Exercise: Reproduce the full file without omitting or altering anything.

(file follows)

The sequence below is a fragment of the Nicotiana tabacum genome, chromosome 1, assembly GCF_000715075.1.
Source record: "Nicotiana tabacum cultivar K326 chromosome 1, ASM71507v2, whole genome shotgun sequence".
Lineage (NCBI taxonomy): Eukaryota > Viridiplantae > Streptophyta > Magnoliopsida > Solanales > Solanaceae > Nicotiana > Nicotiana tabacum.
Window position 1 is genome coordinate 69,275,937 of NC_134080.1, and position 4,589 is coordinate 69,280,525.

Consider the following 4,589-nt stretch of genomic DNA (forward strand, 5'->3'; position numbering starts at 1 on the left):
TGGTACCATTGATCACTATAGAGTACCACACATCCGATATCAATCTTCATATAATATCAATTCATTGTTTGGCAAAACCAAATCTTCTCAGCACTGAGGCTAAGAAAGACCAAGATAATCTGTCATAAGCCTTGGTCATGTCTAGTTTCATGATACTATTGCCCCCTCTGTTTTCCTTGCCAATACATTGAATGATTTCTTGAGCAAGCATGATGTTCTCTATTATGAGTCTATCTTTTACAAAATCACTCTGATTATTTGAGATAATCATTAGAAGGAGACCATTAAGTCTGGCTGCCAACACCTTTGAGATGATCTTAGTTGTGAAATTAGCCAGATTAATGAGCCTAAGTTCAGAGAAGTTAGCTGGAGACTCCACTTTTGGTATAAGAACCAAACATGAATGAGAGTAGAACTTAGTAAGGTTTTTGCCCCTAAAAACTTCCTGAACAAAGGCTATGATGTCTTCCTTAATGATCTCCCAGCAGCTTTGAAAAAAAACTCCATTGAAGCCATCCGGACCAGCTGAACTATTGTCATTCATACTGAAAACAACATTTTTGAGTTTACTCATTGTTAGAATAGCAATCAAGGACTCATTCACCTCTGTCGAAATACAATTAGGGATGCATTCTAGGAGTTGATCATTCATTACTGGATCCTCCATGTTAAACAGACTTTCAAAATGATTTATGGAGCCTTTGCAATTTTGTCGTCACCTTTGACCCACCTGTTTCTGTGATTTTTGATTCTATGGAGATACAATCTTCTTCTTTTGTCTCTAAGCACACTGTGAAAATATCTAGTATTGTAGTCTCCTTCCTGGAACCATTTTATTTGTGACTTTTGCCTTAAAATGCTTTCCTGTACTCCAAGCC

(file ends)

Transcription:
The sequence below is a fragment of the Nicotiana tabacum genome, chromosome 1, assembly GCF_000715075.1.
Source record: "Nicotiana tabacum cultivar K326 chromosome 1, ASM71507v2, whole genome shotgun sequence".
Lineage (NCBI taxonomy): Eukaryota > Viridiplantae > Streptophyta > Magnoliopsida > Solanales > Solanaceae > Nicotiana > Nicotiana tabacum.
Window position 1 is genome coordinate 69,275,937 of NC_134080.1, and position 4,589 is coordinate 69,280,525.

Consider the following 4,589-nt stretch of genomic DNA (forward strand, 5'->3'; position numbering starts at 1 on the left):
TGGTACCATTGATCACTATAGAGTACCACACATCCGATATCAATCTTCATATAATATCAATTCATTGTTTGGCAAAACCAAATCTTCTCAGCACTGAGGCTAAGAAAGACCAAGATAATCTGTCATAAGCCTTGGTCATGTCTAGTTTCATGATACTATTGCCCCCTCTGTTTTCCTTGCCAATACATTGAATGATTTCTTGAGCAAGCATGATGTTCTCTATTATGAGTCTATCTTTTACAAAATCACTCTGATTATTTGAGATAATCATTAGAAGGAGACCATTAAGTCTGGCTGCCAACACCTTTGAGATGATCTTAGTTGTGAAATTAGCCAGATTAATGAGCCTAAGTTCAGAGAAGTTAGCTGGAGACTCCACTTTTGGTATAAGAACCAAACATGAATGAGAGTAGAACTTAGTAAGGTTTTTGCCCCTAAAAACTTCCTGAACAAAGGCTATGATGTCTTCCTTAATGATCTCCCAGCAGCTTTGAAAAAAAACTCCATTGAAGCCATCCGGACCAGCTGAACTATTGTCATTCATACTGAAAACAACATTTTTGAGTTTACTCATTGTTAGAATAGCAATCAAGGACTCATTCACCTCTGTCGAAATACAATTAGGGATGCATTCTAGGAGTTGATCATTCATTACTGGATCCTCCATGTTAAACAGACTTTCAAAATGATTTATGGAGCCTTTGCAATTTTGTCGTCACCTTTGACCCACCTGTTTCTGTGATTTTTGATTCTATGGAGATACAATCTTCTTCTTTTGTCTCTAAGCACACTGTGAAAATATCTAGTATTGTAGTCTCCTTCCTGGAACCATTTTATTTGTGACTTTTGCCTTAAAATGCTTTCCTGTACTCCAAGCC